environmentalists as unlikely or even unwise. Why? Both act out of a desire
to protect those plants and creatures that cannot speak for themselves. Both
fight for elements of life over which mankind exercises "dominion." These
include the most mute and vulnerable of all creatures - the generations yet
to be born.

    Arguing about who gets to save the planet is like two passengers on a
ship fighting over who should throw the life jacket to the man who has
fallen overboard. For the drowning man, it does not matter whether a Hindu,
a pagan, an evangelical or an environmentalist saves his life. In my years
as an ER doctor, I saw some 30,000 patients. Never did I have a patient stop
me during the course of treatment to question my religious beliefs. So why
do we care who gets to save the planet? Should we not be rejoicing instead
that so many are working hard to save it?

    To begin with, here is a Christian tradition that all can benefit from:
celebrating the Sabbath. The fourth commandment - "Honor the Sabbath" - is a
mental health prescription that has served humans well for millennia. If
Americans did no work, no shopping, and no driving one day a week, we would
instantly produce fewer greenhouse gases, use billions of gallons less fuel,
and be closer to sanity and to God. The Sabbath is God's gift to man, 52
times a year.

    Evangelicals, on the other hand, must recognize the fact that the most
pressing problem facing the world is overcrowding. Before we dismiss
population control out of hand as a matter unworthy of consideration, we
would do well to reflect on the following facts. If we place all 10,000
years of human history (8000 BC-2000 AD) on a single calendar year, the
number of human beings on the planet does not hit one billion until late on
Dec. 24. And then this: one billion more people are added to the planet on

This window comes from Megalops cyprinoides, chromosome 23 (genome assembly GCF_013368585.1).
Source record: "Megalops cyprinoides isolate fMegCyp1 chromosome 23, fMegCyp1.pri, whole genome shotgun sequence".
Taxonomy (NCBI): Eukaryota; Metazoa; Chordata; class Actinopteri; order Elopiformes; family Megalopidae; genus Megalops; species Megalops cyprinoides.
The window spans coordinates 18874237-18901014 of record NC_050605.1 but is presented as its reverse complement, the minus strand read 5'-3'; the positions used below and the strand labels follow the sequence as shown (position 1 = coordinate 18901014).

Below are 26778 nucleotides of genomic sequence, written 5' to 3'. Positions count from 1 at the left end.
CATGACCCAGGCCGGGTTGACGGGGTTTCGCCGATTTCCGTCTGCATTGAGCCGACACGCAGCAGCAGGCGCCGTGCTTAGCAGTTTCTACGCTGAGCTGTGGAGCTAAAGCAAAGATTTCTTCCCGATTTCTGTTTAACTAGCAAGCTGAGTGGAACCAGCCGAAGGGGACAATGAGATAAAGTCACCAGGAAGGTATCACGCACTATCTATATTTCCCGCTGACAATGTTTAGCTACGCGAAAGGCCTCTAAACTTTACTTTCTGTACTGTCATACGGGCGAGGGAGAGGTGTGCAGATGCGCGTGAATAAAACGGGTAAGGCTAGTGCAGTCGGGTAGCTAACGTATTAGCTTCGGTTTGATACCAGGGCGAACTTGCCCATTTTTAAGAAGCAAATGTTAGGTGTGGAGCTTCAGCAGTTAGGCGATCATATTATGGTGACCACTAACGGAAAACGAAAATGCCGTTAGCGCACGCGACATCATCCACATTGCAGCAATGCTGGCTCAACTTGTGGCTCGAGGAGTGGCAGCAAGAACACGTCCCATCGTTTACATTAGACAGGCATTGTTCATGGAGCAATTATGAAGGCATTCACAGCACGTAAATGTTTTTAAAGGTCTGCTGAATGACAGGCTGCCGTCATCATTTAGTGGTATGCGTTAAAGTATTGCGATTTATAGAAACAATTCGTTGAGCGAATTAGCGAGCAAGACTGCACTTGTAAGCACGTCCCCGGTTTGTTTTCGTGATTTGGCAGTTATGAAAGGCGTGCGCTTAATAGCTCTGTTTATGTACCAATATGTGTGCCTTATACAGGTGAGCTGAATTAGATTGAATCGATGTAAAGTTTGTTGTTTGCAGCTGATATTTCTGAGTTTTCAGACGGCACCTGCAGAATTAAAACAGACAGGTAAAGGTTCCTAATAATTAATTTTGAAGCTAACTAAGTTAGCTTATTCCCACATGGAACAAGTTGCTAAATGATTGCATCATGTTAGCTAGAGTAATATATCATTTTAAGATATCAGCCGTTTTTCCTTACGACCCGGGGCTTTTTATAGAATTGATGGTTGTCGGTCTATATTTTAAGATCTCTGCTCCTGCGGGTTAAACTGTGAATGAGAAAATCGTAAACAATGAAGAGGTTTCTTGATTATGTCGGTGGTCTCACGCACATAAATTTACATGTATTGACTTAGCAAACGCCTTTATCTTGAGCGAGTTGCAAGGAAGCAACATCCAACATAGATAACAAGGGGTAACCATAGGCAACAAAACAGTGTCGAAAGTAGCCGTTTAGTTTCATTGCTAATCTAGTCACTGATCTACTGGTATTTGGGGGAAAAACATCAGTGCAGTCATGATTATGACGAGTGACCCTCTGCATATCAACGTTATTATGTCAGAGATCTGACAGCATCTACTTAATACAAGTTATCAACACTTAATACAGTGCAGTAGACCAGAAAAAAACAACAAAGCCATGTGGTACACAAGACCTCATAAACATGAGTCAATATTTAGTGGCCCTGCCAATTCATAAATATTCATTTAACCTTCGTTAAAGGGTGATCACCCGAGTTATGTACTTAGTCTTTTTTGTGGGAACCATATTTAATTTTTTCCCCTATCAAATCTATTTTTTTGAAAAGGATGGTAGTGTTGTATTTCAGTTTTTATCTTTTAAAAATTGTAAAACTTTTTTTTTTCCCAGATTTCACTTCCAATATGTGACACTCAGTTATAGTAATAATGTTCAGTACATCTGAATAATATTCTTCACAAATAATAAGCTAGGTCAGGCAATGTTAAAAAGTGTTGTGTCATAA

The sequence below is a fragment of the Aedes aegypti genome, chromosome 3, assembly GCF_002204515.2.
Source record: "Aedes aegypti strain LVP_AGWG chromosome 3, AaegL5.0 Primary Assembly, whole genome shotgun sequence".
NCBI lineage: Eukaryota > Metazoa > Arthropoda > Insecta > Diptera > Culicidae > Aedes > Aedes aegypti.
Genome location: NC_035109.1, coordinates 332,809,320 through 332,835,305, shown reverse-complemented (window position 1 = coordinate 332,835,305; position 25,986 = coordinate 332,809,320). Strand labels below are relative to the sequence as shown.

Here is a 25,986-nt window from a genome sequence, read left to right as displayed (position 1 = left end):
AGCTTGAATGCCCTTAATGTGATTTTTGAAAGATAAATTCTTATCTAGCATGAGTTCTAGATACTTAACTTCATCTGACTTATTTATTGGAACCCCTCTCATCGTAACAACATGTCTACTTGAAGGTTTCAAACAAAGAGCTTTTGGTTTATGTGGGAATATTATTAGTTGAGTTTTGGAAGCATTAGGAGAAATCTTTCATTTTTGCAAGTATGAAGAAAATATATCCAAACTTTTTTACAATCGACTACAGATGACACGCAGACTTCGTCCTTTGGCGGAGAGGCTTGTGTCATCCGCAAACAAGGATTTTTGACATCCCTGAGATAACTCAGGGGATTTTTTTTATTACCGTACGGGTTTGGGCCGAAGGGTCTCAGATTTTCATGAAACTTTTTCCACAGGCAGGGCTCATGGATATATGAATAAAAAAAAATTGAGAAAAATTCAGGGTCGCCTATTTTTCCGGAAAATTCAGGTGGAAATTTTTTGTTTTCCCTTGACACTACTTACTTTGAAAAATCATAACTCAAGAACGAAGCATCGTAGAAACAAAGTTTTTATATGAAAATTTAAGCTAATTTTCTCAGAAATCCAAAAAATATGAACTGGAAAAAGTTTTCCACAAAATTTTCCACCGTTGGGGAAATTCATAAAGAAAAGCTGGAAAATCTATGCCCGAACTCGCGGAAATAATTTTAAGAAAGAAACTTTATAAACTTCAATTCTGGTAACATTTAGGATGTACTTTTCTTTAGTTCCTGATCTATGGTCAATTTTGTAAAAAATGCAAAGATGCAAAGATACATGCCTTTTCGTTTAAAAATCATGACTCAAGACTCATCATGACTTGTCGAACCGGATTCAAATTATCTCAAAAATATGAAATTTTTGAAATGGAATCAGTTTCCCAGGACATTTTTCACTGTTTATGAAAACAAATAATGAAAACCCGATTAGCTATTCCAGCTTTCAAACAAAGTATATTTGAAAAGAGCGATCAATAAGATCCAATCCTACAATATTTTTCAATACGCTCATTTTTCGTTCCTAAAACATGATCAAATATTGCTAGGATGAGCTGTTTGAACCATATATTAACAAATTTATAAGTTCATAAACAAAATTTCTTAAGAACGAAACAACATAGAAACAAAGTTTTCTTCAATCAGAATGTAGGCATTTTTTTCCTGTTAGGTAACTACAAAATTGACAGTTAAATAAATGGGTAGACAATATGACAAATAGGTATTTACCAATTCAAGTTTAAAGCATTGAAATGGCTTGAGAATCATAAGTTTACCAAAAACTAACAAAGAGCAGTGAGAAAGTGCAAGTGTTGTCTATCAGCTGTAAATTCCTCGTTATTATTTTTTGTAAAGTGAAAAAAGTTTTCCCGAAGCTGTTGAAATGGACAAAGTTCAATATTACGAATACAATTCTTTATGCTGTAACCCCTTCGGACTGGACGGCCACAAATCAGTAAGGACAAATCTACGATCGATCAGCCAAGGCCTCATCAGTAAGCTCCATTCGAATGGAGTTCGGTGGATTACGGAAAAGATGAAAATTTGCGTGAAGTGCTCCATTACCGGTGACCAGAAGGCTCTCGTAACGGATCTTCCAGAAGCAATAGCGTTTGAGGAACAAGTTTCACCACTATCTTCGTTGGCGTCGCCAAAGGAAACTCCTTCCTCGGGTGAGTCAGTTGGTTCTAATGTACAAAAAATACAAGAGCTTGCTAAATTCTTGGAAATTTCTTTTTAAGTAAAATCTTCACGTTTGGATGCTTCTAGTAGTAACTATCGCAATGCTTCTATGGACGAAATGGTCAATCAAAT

the Dec. 29, and then again on Dec. 30. We then added an astounding 3
billion to the population on Dec. 31, only to hit seven billion at eleven
a.m. on New Year's Day.

    When we accepted the life prolonging fruits of science, we unbalanced
the natural human population equation. Yet we want to oppose the use of
science to control the number of lives created on this planet. We can not
meddle with one side of the equation without attending to the other side. In
other words, we can not have our cake and eat it too. The choice is simple:
We either need birth control or to forgo the use of medicine to prolong
life. It is up to the individual, society, or religion to choose one or the

    America is the third most populated country on the planet. We will
surge from our current 296 million to 600 million in only 70 years. Will
eco-evangelists lead, or will they find themselves mired in hypocrisy,
materialism, and finger pointing?

    To the extent that eco-evangelists act to preserve the earth, they will
become moral leaders. Jesus describes the road to heaven as narrow. The path
may not accommodate a Hummer, but it surely has room for many a sister and

    Dr. Matthew Sleeth is a former emergency room doctor who now helps lead
the eco-evangelism movement from his home in Monroe, NH. Chelsea Green
Publishing will release his book, Serve God, Save the Planet next year.